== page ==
In Uncategorized on March 7, 2009 at 6:29 pm
A couple months later I found a job listing for a Blueprint developer and wrote to them and said, “I have my own thing that’s like Blueprint that works even a little better. Would that work for you?” The guy was nice but said, “Well, we would give preference to a Blueprint developer.” And that was the last I’ve heard from him.
When I started my next project (United States Mexican Restaurants; yes, I have three Mexican food-related websites, but only three) I decided I would put it in Blueprint so I could say I had Blueprint experience. So what is my opinion on Blueprint? It’s okay, but maybe not really better than the framework I had created on my own (but was not visionary enough to market). I think I will probably at least keep this one project in Blueprint. People have discussed drawbacks to Blueprint, the main complaint being, “What I find with a lot of these frameworks is that they try to be ‘all things to all people,’ which leads to using more code than is necessary.” But I can live with it on one of my sites. Read the rest of this entry »
In Uncategorized on February 11, 2009 at 7:22 pm
With the unfortunate brushfires that have occurred in Victoria, Australia, the big Aussie-based web development website SitePoint (see blogroll here for direct link) is raising funds for victims of the disaster by selling five of their books for $29.95 USD and donating ALL of the proceeds. If you’re any kind of web developer and you have any kind of heart and human compassion in you it’s hard to not help out with this effort. I have just placed my own order for five of these books.
The main reason I’m mentioning this here is in the hopes that other people that could use web dev books might also want to take advantage of this offer and increase the amount of help that is offered to those who were affected by these historically bad wildfires.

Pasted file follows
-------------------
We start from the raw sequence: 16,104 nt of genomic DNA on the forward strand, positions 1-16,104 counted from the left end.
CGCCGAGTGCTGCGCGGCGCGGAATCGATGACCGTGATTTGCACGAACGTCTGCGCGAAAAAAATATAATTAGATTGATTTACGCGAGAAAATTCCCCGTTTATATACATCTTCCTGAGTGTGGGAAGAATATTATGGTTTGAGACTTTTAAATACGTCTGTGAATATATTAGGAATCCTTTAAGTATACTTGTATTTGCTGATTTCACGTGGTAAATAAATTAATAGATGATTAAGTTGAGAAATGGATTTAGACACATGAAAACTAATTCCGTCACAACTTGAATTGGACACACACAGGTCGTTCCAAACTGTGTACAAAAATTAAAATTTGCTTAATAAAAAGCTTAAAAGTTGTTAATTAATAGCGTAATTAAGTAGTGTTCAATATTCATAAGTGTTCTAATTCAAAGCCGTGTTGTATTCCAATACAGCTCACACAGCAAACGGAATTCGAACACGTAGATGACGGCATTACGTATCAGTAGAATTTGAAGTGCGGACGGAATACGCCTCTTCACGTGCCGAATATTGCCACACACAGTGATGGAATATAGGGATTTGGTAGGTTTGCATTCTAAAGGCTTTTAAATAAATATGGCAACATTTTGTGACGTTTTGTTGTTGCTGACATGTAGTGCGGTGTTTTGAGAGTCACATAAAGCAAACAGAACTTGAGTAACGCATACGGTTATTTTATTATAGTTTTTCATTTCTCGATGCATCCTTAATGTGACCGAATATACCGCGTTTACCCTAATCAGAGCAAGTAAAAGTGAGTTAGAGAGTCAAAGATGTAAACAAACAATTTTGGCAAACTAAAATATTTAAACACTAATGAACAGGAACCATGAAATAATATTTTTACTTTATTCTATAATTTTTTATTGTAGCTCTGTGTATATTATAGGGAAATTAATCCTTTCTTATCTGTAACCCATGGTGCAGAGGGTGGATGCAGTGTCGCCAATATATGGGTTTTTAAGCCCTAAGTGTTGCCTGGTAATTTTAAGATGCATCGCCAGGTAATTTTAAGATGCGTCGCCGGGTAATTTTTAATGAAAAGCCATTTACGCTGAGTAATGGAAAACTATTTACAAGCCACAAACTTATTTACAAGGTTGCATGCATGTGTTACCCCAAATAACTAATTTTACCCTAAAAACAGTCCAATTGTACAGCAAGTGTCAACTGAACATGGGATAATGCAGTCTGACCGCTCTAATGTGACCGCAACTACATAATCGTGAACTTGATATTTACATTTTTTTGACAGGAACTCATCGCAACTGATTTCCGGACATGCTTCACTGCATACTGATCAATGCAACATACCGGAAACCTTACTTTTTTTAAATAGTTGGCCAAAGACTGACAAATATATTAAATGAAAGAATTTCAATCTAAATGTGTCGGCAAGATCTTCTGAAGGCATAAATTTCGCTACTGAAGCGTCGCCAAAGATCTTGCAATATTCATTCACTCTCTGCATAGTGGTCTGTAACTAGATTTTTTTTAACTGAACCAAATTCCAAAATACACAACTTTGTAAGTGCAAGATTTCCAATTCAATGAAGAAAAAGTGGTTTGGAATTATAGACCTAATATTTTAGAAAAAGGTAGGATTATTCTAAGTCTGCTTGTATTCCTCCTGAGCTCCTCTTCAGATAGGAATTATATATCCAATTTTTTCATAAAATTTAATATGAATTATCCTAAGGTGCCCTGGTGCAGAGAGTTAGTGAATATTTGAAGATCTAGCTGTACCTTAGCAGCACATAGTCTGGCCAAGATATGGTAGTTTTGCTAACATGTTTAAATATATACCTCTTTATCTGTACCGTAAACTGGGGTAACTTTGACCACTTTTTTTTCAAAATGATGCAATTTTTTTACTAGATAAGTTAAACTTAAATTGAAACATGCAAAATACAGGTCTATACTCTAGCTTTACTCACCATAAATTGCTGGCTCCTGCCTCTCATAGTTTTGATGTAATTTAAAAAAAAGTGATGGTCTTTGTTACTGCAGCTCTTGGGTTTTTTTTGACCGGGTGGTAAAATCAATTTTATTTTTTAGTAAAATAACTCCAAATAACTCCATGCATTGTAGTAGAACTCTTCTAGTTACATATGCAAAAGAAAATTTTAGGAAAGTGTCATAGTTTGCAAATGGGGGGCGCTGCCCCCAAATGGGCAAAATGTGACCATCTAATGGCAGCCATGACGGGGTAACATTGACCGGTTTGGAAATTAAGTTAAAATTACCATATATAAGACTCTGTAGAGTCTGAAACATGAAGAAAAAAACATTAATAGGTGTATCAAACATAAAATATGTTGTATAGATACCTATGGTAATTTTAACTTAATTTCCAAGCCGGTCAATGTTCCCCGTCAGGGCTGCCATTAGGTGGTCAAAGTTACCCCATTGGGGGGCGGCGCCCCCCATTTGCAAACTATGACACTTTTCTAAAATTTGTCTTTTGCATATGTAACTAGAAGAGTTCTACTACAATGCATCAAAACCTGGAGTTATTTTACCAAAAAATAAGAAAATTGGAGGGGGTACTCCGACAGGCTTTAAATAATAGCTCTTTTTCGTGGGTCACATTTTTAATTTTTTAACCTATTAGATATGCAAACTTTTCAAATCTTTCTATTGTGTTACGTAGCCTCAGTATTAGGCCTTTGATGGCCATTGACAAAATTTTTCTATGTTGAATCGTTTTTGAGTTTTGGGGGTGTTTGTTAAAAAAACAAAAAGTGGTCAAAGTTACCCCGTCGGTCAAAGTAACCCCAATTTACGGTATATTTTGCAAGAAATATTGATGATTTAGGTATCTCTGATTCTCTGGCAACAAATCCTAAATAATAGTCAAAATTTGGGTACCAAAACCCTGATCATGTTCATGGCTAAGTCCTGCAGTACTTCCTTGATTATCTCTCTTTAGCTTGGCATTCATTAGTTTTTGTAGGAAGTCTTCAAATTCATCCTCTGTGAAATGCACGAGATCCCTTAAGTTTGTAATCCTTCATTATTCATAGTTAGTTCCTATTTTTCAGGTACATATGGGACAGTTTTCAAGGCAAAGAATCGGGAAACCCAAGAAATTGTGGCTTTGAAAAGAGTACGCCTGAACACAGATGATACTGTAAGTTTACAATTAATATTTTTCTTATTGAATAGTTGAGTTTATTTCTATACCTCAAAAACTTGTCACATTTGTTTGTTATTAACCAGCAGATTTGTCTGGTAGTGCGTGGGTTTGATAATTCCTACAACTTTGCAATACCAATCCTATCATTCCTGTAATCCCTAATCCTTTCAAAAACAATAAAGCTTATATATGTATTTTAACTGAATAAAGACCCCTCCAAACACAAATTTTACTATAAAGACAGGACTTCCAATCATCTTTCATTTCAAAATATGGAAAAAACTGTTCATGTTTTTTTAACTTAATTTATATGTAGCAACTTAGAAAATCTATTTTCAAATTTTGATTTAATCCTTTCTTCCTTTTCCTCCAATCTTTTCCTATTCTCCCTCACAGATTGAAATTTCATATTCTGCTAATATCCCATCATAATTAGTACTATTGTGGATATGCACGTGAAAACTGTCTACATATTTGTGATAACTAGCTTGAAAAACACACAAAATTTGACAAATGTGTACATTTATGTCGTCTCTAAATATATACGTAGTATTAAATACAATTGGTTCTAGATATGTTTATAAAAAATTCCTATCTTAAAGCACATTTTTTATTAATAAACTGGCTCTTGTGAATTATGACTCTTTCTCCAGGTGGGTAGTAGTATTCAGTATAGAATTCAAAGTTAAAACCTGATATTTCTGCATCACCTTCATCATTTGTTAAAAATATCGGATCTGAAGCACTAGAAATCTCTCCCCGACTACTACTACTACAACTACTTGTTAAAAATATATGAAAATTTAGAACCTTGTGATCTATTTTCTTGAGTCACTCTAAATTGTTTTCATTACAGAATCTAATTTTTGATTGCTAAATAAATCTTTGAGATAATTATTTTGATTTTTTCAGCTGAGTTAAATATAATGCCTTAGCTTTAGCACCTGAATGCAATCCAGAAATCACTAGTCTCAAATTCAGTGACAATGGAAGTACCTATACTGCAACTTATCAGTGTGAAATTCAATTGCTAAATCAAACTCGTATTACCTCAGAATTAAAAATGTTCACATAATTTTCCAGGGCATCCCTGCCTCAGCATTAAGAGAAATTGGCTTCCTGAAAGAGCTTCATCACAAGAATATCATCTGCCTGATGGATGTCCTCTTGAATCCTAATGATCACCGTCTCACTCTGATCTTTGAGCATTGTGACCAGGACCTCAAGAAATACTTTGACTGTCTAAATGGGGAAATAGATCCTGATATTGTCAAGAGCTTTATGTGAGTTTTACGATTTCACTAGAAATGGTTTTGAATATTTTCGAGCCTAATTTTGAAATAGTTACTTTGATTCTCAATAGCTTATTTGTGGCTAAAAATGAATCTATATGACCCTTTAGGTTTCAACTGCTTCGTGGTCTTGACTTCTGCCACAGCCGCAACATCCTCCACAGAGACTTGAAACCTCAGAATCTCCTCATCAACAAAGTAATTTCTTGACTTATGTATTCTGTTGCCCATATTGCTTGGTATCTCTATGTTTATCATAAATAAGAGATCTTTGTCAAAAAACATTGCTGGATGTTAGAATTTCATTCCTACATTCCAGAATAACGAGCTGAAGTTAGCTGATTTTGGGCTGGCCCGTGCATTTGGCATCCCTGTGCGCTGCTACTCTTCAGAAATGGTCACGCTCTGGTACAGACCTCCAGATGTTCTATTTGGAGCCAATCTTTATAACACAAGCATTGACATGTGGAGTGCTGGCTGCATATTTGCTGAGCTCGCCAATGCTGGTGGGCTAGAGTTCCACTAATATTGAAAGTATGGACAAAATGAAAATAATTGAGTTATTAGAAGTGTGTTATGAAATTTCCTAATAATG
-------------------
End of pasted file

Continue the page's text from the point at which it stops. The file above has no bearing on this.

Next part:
This made me think that even in this Internet age I actually do purchase AND read web development books. Of course I’m looking at a darn computer screen much of the day but I don’t like to read big blocks of text off of a computer monitor and sometimes I learn things from books that I wouldn’t learn from online tutorials
And here are many of the web development books I own myself:
Read the rest of this entry »
In Uncategorized on January 13, 2009 at 8:36 pm
When I first began learning HTML in 1998 my messy code very easily qualified for the epithet “tag soup.” Quite often I had very little clue what I was doing and very often was copying somebody else’s code and simply changing the content without touching the tags so I wouldn’t “screw anything up.”
As I started to learn more about HTML from online tutorials and books (yes, I learned quite a bit from HTML for Dummies in 1998) I would see it advised that an HTML coder should “indent their code.” But I never saw anywhere an explanation as to what should be indented, what it should be indented in relation to, how much it should be indented, if indentation meant anything more to the logic of the code than just “some lines don’t start at the far left edge,” etc. Still, back then I wasn’t sure if these were even valid or important questions. So I would go through my code and randomly indent some lines then think, “There, my code’s indented. I hope those online tutorials are happy now.” Read the rest of this entry »